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Ignoring pensions during a divorce costs women billions

Ignoring pensions during a divorce costs women billions

Pensions: the elephant in the room. Most of us know they exist, and that we probably have one. But they tend to be given a wide berth. They are seen to be boring, complicated, and best avoided.

When it comes to divorce, it is all too common that pensions are overlooked, whether by active choice because of a lack of understanding, or because they are simply not considered to be a marital asset. However, the family court considers pensions as an asset capable of division in much the same way as a property or the contents of a bank account.

Figures recently released by the Institute and Faculty of Actuaries (IFoA) and Scottish Widows have revealed that only 30% of divorcing couples include pensions in their divorce settlements, meaning between £2billion and £4billion per year in pension savings are missed out on.

Unfortunately, it is often the case that women end up far worse off by ignoring pensions, significantly underestimating how much their spouse’s pension is worth and what it could mean for them in the long run. A survey we conducted at Stowe Family Law revealed that a quarter of women did not know whether their spouse had a private pension, and 77% did not know the value of it.

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60% of divorced women did not talk about pensions in their divorce, and almost 28% did not know that they should even form part of the discussion, according to Scottish Widows’ 2023 Women and Retirement Report.

The gender pensions gap is estimated to be more than twice the size of the gender pay gap. Figures from the National Retirement Forecast show that the gap in pension savings between men and women at retirement is 39% compared to the 14.3% gender pay gap. This derives from three main factors – women being more likely to be out of work or in part-time work due to caring responsibilities; the fact that women live longer meaning they need a greater value pension fund to produce the same income as men; and women being less likely to meet the income threshold for an auto-enrolment pension due to lower employment rates and a higher likelihood of working multiple part-time roles.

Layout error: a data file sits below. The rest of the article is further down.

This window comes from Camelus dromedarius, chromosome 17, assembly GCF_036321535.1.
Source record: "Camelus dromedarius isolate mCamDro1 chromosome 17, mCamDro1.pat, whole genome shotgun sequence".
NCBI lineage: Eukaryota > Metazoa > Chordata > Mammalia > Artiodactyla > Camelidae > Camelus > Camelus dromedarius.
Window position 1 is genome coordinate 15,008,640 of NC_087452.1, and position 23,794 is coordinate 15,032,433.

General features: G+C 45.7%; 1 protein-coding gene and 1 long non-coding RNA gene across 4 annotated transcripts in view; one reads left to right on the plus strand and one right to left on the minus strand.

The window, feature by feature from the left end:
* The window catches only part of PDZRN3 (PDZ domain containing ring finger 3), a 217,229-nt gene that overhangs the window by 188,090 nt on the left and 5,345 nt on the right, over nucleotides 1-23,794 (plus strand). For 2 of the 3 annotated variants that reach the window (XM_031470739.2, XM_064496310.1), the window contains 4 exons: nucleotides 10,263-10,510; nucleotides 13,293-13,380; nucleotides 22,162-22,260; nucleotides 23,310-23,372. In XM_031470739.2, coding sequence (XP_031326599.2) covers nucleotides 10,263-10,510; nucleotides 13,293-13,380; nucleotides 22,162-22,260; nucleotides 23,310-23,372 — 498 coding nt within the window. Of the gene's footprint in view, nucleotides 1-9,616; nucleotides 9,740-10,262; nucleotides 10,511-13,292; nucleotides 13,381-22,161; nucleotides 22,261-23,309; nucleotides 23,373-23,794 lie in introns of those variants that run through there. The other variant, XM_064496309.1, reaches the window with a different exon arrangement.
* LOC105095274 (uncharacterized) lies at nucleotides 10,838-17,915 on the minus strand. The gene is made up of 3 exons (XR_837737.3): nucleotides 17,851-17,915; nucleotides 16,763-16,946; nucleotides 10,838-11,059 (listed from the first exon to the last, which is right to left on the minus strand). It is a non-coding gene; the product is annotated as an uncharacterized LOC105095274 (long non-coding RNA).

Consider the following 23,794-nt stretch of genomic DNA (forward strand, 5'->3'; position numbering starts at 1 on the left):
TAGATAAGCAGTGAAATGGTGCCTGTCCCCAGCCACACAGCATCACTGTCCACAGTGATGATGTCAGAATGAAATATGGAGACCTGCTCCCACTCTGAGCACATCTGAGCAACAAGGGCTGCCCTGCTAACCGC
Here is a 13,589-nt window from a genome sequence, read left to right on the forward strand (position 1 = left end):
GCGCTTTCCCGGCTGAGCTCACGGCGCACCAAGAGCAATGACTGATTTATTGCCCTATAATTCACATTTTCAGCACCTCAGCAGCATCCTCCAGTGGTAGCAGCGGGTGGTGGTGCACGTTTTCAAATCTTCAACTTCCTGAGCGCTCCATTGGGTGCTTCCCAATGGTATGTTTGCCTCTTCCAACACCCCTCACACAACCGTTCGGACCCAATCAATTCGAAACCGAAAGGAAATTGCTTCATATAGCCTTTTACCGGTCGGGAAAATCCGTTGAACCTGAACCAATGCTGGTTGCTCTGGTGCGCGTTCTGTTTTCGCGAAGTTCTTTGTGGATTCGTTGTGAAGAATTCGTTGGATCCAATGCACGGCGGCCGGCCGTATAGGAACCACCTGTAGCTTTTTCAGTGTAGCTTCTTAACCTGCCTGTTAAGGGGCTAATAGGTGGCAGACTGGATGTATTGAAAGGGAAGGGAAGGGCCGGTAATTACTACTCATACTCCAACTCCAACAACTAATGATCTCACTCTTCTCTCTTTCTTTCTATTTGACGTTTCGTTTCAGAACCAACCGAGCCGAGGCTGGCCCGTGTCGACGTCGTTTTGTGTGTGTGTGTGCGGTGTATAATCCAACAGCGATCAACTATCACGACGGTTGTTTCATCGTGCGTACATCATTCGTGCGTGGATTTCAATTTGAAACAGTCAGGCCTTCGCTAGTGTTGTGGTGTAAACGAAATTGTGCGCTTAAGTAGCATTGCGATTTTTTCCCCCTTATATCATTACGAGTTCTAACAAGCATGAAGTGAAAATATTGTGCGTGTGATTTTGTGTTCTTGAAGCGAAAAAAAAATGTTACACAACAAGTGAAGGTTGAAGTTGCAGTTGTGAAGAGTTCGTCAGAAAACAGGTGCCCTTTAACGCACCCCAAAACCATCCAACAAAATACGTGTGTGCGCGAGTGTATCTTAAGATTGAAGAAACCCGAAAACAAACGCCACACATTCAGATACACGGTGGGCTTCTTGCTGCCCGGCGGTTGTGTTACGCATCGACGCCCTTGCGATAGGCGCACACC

In many divorces, pensions are not dealt with by way of a pension sharing order but by an approach known as offsetting, where one of the parties will retain a greater share of another asset in lieu of a pension share. Commonly, this will involve a party retaining the family home instead of receiving any interest in their spouse’s pension. Anecdotally, it is far more common for a wife to elect to do this rather than a husband, not least because they are more likely to be the primary carer of the children and want to retain the home for their stability and security.

Additionally, there is a mistaken belief that seeking a pension sharing order will mean the couple remain financially intertwined. This can lead to many couples who want a clean break actively avoiding pensions.

However, contrary to this belief, a pension sharing order allows a couple to achieve this clean break, as part of the pension-holder’s fund is transferred into the recipient’s sole name.

Not properly considering pensions could cost women up to £77,000 in today’s money upon retirement, according to Scottish Widows. That sum could be far greater if more generous defined benefit schemes – such as those for the police, armed forces and NHS – are involved.

The prospect of it being compulsory for the court to consider pensions in divorce proceedings, rather than just financial proceedings, has been mooted, including in a 2022 government briefing paper “The Gender Pension Gap”. However, this has not been acted upon and given that the direction of travel in the family justice system is to encourage less rather than more court intervention, it is hard to see this proposal become law.

With the advent of no-fault divorce and the perception that divorce has become easier as a result, there is a risk that divorcing spouses may consider that taking legal advice and dealing with complex and time-consuming matters such as pensions is not necessary, which can have disastrous consequences for women later in life.

Matthew Taylor is a Partner at Stowe Family Law